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Baikal-Amur Rail To Be Developed For Russia’s AsiaPac Markets

The Baikal-Amur Mainline (BAM) railroad is one of the biggest infrastructures of the 20th century and will be further developed to expand Russia’s export and transit capabilities and to raise living standards for Russians living nearby, Russian President Vladimir Putin said on Tuesday (April 23).

The BAM is a broad-gauge railway, traversing Eastern Siberia and the Russian Far East. It stretches 4,324 km running about 700 km north of, and parallel to the Trans-Siberian Railway.

“This is one of the world’s biggest 20th century infrastructure projects” Putin said at a gala evening to mark the 50th anniversary since the start of the BAM construction, thanking those who worked on the project. “At the turn of the century, BAM helped open Asia-Pacific markets to the Russian economy. Along with our Trans-Siberian Railway, it has become a truly strategic transit corridor of both national and global importance,” Putin said.

This year the mainline’s capacity reached almost 42 million tonnes, three times what it was more than 12 years ago, he said.

“This year we are launching yet another, already third stage of the BAM and Trans-Siberian development, we are increasing the Eastern capacity of our railways. This work is already underway,” Putin said.

The project uses the most advanced technologies, creating additional demand for domestically-produced machinery and metallurgical products, for services in the construction sector and a host of other industries, he said.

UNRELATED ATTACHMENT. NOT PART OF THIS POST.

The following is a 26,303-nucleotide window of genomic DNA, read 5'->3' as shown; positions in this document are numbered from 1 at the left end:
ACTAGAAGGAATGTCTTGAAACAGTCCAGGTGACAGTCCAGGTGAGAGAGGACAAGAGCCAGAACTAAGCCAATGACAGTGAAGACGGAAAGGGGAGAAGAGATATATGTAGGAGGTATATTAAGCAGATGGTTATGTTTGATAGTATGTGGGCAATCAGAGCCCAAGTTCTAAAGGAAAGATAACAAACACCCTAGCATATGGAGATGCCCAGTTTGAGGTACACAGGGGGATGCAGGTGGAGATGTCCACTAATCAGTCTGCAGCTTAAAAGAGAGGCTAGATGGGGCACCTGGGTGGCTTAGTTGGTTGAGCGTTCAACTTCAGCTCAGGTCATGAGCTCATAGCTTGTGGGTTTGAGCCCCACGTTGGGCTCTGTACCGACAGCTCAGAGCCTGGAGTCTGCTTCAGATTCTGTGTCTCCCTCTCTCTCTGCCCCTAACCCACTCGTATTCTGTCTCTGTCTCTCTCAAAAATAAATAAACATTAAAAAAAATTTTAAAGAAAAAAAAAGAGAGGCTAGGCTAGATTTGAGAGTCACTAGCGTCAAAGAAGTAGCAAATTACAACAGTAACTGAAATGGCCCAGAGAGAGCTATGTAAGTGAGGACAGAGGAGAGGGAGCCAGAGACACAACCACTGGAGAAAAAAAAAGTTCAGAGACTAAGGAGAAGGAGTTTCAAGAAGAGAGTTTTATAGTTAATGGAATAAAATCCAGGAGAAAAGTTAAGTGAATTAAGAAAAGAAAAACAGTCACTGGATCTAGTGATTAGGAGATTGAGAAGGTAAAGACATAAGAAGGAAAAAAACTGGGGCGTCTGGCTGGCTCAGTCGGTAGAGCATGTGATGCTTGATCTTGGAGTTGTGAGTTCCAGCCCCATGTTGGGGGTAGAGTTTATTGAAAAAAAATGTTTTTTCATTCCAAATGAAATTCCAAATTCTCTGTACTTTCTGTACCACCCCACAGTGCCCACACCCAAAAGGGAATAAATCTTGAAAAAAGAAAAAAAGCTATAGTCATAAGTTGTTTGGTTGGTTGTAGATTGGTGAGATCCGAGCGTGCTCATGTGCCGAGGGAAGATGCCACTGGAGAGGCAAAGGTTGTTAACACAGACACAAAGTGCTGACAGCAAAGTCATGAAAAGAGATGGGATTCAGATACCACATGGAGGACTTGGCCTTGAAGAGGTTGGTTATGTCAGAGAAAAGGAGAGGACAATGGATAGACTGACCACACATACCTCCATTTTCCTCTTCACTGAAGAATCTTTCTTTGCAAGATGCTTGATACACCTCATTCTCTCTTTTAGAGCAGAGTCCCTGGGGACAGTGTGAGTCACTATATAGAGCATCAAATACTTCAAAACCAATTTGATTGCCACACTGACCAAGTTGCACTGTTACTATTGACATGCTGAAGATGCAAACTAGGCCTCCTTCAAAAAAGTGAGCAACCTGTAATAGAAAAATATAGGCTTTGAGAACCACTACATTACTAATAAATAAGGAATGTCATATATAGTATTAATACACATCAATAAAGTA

“What we must do is not only to widen bottlenecks, our tasks now are far bigger: along the entire length of the BAM mainline we are to build what are essentially to be secondary continuous routes, including over 300 infrastructure sites. In ten years’ time the volume of traffic through the Eastern Polygon of Railways should reach 270 million tonnes a year,” Putin said.

This will enable broader use of natural resources in the of BAM and Trans-Siberian railway zone, providing a powerful impetus to open new production facilities and create new jobs, he said.

The president separately dwelled on the development of social infrastructure in East Siberia and the Far East. “We will pay particular attention to raising the quality of life for people in the population centers tied to BAM, including by providing further development of the hubs, the BAM major hubs Tynda and Severobaikalsk” he said.

Tynda is in Amur Oblast, Russia, located 568 km northwest of Blagoveshchensk, which borders Heihe in China. Tynda is connected to China by the Trans-Siberian railway and will develop as a hub servicing Russia-China trade.    

Severobaikalsk is in the Republic of Buryatia, Russia, located on the northern end of Lake Baikal at the mouth of the Tyya River, 440 km northwest of Ulan-Ude and 490 km northeast of Irkutsk. It is also connected to China via Mongolia and the Trans-Mongolian railway.

The BAM route reaches its eastern destination at Sovetskaya Gavan in Khabarovsk Krai. It is a strategic port on the Strait of Tartary which connects the Sea of Okhotsk in the north with the Sea of Japan in the south. Further BAM development will serve to increase the export and transit capabilities of Russia as an important link in the Eurasian transport system.

Further Reading

INSTC Route Has Potential To Carry 60-100 Million Tonnes

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